Steamboat Springs runners rock Western States | SteamboatToday.com

Steamboat Springs runners rock Western States

A pair of Steamboat Springs runners laid down huge performances Saturday at the Western States 100 trail-running ultra marathon race in California.

Sabrina Stanley flew to a third-place finish on the women's side, finishing the race in 20 hours, 11 minute and 41 seconds. That was quick enough to grab the biggest podium of her career.

Avery Collins, Stanley's boyfriend, had one of the best days of his career, too. He emerged from the dark to finish his 100-mile quest in a dead sprint. He took sixth place, finishing in 17:37:1.

Both Collins and Stanley drifted back in the pack early in the race, but were never far out of striking distance for a strong finish. Collins was about 15th midway through the trek, while Stanley was about 10th.

They made their moves late, and it paid off. Collins climbed as high as fourth. He shed a few spots from that, but still finished strong, flying down the final stretch, a high school track.

Ryan Sandes won the race in 16:19:37, and Alex Nichols and Mark Hammond made up the men's podium, finishing at 16:48:23 and 16:52:57. Collins was just barely out of fourth. Jeff Browning finished in that spot in 17:32:06, only seven minutes faster than Collins. Christopher Denucci placed fifth, just one minute ahead, at 17:36:11.

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Cat Bradley emerged atop the women’s race in 19:21:30. Magdalena Boulet was second at 19:49:15, and Stanley took third 22 minutes farther back.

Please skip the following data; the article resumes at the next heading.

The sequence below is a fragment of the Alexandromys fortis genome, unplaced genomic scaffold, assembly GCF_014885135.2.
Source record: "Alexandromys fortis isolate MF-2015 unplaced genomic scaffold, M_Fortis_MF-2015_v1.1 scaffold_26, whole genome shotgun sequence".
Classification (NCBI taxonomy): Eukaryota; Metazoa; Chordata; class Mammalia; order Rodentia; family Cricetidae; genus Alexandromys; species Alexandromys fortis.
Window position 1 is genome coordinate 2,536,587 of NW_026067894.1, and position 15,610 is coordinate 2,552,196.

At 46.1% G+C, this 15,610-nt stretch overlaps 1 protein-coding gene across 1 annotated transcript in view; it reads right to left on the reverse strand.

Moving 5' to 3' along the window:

Both Collins and Stanley stood out, not only for their speed, but for their youth. At 27, Stanley was the youngest in the women’s top-10 finishers. Collins, 25, was also the youngest in the men’s top 10.

Steamboat was also represented in the race by longtime Steamboat Springs Running Series director Cara Marrs.

After starting early Saturday morning, Marrs pushed on into the night and reached the 70-mile marker. There, she finally withdrew, however. She was far from alone on what proved to be a brutal year on the always brutal course, which stretches from Squaw Valley California 100.2 miles to Auburn, California. A third of the field, 121 racers, dropped before finishing, the highest rate in the legendary race since 2009.

To reach Joel Reichenberger, call 970-871-4253, email jreichenberger@SteamboatToday.com or follow him on Twitter @JReich9